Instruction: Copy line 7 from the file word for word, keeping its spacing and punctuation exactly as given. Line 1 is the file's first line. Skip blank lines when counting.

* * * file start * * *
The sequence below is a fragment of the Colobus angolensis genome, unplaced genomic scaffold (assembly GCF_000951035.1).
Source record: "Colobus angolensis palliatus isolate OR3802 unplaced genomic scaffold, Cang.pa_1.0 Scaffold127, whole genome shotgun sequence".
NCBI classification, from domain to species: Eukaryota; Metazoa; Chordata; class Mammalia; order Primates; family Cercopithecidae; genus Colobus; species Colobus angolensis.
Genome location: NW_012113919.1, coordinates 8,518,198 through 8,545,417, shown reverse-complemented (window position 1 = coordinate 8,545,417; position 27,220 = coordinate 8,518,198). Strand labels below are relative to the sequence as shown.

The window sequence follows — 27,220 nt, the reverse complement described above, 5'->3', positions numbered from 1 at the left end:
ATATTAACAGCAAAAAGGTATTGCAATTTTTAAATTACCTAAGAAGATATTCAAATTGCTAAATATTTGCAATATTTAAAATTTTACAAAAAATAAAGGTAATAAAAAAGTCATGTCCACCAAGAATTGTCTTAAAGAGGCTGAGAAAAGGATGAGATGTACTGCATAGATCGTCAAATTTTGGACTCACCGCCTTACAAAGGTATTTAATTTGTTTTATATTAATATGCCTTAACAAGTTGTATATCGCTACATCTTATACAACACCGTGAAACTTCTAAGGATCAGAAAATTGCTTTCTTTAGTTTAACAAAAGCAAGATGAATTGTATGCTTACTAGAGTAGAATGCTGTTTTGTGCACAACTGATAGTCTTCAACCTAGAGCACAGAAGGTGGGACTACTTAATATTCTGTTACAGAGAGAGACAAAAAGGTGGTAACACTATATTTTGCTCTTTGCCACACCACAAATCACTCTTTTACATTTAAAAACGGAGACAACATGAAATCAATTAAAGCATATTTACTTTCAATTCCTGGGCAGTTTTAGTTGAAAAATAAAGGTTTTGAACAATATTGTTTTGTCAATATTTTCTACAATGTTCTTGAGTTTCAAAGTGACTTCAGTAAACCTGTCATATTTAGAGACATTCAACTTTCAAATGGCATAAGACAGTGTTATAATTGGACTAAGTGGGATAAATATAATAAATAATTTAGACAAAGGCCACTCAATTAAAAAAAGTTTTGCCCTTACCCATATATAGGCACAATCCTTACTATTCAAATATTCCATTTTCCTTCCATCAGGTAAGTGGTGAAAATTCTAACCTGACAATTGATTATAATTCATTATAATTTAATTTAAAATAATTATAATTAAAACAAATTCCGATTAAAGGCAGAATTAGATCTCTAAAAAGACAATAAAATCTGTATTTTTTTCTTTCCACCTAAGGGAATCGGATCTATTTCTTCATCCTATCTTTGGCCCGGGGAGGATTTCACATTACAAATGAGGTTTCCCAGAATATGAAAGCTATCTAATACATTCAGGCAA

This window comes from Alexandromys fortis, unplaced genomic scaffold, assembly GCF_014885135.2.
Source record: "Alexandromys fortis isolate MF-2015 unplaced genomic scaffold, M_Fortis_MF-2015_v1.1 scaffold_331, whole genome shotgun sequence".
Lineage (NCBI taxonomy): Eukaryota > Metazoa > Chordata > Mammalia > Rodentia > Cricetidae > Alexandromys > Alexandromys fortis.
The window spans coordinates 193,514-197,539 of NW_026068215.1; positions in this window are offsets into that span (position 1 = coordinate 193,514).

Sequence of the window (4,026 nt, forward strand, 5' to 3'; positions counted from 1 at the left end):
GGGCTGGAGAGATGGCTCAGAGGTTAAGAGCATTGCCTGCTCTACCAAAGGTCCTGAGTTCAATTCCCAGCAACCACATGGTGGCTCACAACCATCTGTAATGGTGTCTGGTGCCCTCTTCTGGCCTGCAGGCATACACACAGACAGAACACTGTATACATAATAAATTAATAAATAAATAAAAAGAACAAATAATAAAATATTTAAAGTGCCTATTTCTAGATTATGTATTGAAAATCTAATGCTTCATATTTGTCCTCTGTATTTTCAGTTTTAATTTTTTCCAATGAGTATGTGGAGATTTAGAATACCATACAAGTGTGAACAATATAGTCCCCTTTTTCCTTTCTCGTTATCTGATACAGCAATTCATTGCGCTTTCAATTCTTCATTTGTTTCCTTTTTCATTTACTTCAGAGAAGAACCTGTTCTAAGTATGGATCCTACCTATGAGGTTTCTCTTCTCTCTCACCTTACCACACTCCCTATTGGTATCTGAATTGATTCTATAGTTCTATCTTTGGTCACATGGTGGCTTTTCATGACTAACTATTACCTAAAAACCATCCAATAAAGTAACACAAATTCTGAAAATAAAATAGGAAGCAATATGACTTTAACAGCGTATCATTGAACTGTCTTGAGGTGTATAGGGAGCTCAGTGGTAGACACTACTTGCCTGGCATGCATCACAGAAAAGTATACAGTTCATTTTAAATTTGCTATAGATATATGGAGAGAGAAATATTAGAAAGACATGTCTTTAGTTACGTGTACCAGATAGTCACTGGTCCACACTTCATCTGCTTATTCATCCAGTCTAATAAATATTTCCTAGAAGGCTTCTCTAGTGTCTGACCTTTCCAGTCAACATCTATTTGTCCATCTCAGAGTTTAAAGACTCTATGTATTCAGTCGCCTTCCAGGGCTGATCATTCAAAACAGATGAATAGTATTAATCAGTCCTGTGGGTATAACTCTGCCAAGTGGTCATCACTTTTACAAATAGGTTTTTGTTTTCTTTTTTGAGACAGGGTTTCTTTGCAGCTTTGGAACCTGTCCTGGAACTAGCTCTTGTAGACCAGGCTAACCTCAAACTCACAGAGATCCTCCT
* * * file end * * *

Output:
This window comes from Alexandromys fortis, unplaced genomic scaffold, assembly GCF_014885135.2.